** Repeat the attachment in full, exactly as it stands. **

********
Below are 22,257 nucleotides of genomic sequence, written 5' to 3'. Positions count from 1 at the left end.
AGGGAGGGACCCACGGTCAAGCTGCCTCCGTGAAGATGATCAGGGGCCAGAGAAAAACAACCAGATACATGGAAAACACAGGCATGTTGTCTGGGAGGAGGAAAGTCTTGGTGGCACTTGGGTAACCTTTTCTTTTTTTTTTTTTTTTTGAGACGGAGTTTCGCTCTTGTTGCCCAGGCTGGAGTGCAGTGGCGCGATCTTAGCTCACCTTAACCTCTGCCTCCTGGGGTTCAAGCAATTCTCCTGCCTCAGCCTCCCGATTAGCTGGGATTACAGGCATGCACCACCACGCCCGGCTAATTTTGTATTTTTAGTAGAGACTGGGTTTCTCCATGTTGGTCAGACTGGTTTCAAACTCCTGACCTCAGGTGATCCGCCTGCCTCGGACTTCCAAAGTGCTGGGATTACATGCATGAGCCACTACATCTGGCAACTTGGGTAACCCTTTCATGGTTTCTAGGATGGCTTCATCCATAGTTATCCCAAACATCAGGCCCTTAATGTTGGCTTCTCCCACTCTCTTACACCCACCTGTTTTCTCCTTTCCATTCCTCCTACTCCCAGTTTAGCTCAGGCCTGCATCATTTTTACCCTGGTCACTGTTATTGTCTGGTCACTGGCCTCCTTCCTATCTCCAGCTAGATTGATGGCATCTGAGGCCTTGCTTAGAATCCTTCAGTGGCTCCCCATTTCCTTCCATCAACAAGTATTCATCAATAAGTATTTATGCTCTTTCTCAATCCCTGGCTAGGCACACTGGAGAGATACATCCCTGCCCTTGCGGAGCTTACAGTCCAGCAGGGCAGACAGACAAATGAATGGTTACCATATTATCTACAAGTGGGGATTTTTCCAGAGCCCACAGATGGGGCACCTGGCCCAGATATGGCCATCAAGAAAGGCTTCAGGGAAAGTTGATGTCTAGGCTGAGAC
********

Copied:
Below are 22,257 nucleotides of genomic sequence, written 5' to 3'. Positions count from 1 at the left end.
AGGGAGGGACCCACGGTCAAGCTGCCTCCGTGAAGATGATCAGGGGCCAGAGAAAAACAACCAGATACATGGAAAACACAGGCATGTTGTCTGGGAGGAGGAAAGTCTTGGTGGCACTTGGGTAACCTTTTCTTTTTTTTTTTTTTTTTGAGACGGAGTTTCGCTCTTGTTGCCCAGGCTGGAGTGCAGTGGCGCGATCTTAGCTCACCTTAACCTCTGCCTCCTGGGGTTCAAGCAATTCTCCTGCCTCAGCCTCCCGATTAGCTGGGATTACAGGCATGCACCACCACGCCCGGCTAATTTTGTATTTTTAGTAGAGACTGGGTTTCTCCATGTTGGTCAGACTGGTTTCAAACTCCTGACCTCAGGTGATCCGCCTGCCTCGGACTTCCAAAGTGCTGGGATTACATGCATGAGCCACTACATCTGGCAACTTGGGTAACCCTTTCATGGTTTCTAGGATGGCTTCATCCATAGTTATCCCAAACATCAGGCCCTTAATGTTGGCTTCTCCCACTCTCTTACACCCACCTGTTTTCTCCTTTCCATTCCTCCTACTCCCAGTTTAGCTCAGGCCTGCATCATTTTTACCCTGGTCACTGTTATTGTCTGGTCACTGGCCTCCTTCCTATCTCCAGCTAGATTGATGGCATCTGAGGCCTTGCTTAGAATCCTTCAGTGGCTCCCCATTTCCTTCCATCAACAAGTATTCATCAATAAGTATTTATGCTCTTTCTCAATCCCTGGCTAGGCACACTGGAGAGATACATCCCTGCCCTTGCGGAGCTTACAGTCCAGCAGGGCAGACAGACAAATGAATGGTTACCATATTATCTACAAGTGGGGATTTTTCCAGAGCCCACAGATGGGGCACCTGGCCCAGATATGGCCATCAAGAAAGGCTTCAGGGAAAGTTGATGTCTAGGCTGAGAC